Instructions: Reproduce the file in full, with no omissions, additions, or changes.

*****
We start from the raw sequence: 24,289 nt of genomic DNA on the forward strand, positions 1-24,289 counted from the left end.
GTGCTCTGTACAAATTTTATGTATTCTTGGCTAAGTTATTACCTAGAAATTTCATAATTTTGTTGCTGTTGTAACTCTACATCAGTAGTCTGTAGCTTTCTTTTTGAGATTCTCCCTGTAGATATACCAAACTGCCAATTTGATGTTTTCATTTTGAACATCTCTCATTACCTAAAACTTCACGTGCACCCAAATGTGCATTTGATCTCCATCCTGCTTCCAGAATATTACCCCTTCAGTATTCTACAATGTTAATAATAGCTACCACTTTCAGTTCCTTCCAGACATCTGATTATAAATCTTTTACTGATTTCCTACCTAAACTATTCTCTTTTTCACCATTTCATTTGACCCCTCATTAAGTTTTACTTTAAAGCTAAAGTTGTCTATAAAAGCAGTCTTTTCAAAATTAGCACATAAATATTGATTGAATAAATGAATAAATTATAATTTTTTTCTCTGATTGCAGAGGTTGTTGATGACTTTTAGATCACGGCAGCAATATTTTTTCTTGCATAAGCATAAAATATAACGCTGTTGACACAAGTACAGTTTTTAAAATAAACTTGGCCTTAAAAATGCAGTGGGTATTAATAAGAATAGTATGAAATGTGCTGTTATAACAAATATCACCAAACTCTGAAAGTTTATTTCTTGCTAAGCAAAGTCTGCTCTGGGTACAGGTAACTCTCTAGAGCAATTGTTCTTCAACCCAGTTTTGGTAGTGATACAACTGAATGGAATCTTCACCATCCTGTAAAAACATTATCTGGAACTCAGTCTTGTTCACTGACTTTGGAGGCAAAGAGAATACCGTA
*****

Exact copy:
We start from the raw sequence: 24,289 nt of genomic DNA on the forward strand, positions 1-24,289 counted from the left end.
GTGCTCTGTACAAATTTTATGTATTCTTGGCTAAGTTATTACCTAGAAATTTCATAATTTTGTTGCTGTTGTAACTCTACATCAGTAGTCTGTAGCTTTCTTTTTGAGATTCTCCCTGTAGATATACCAAACTGCCAATTTGATGTTTTCATTTTGAACATCTCTCATTACCTAAAACTTCACGTGCACCCAAATGTGCATTTGATCTCCATCCTGCTTCCAGAATATTACCCCTTCAGTATTCTACAATGTTAATAATAGCTACCACTTTCAGTTCCTTCCAGACATCTGATTATAAATCTTTTACTGATTTCCTACCTAAACTATTCTCTTTTTCACCATTTCATTTGACCCCTCATTAAGTTTTACTTTAAAGCTAAAGTTGTCTATAAAAGCAGTCTTTTCAAAATTAGCACATAAATATTGATTGAATAAATGAATAAATTATAATTTTTTTCTCTGATTGCAGAGGTTGTTGATGACTTTTAGATCACGGCAGCAATATTTTTTCTTGCATAAGCATAAAATATAACGCTGTTGACACAAGTACAGTTTTTAAAATAAACTTGGCCTTAAAAATGCAGTGGGTATTAATAAGAATAGTATGAAATGTGCTGTTATAACAAATATCACCAAACTCTGAAAGTTTATTTCTTGCTAAGCAAAGTCTGCTCTGGGTACAGGTAACTCTCTAGAGCAATTGTTCTTCAACCCAGTTTTGGTAGTGATACAACTGAATGGAATCTTCACCATCCTGTAAAAACATTATCTGGAACTCAGTCTTGTTCACTGACTTTGGAGGCAAAGAGAATACCGTA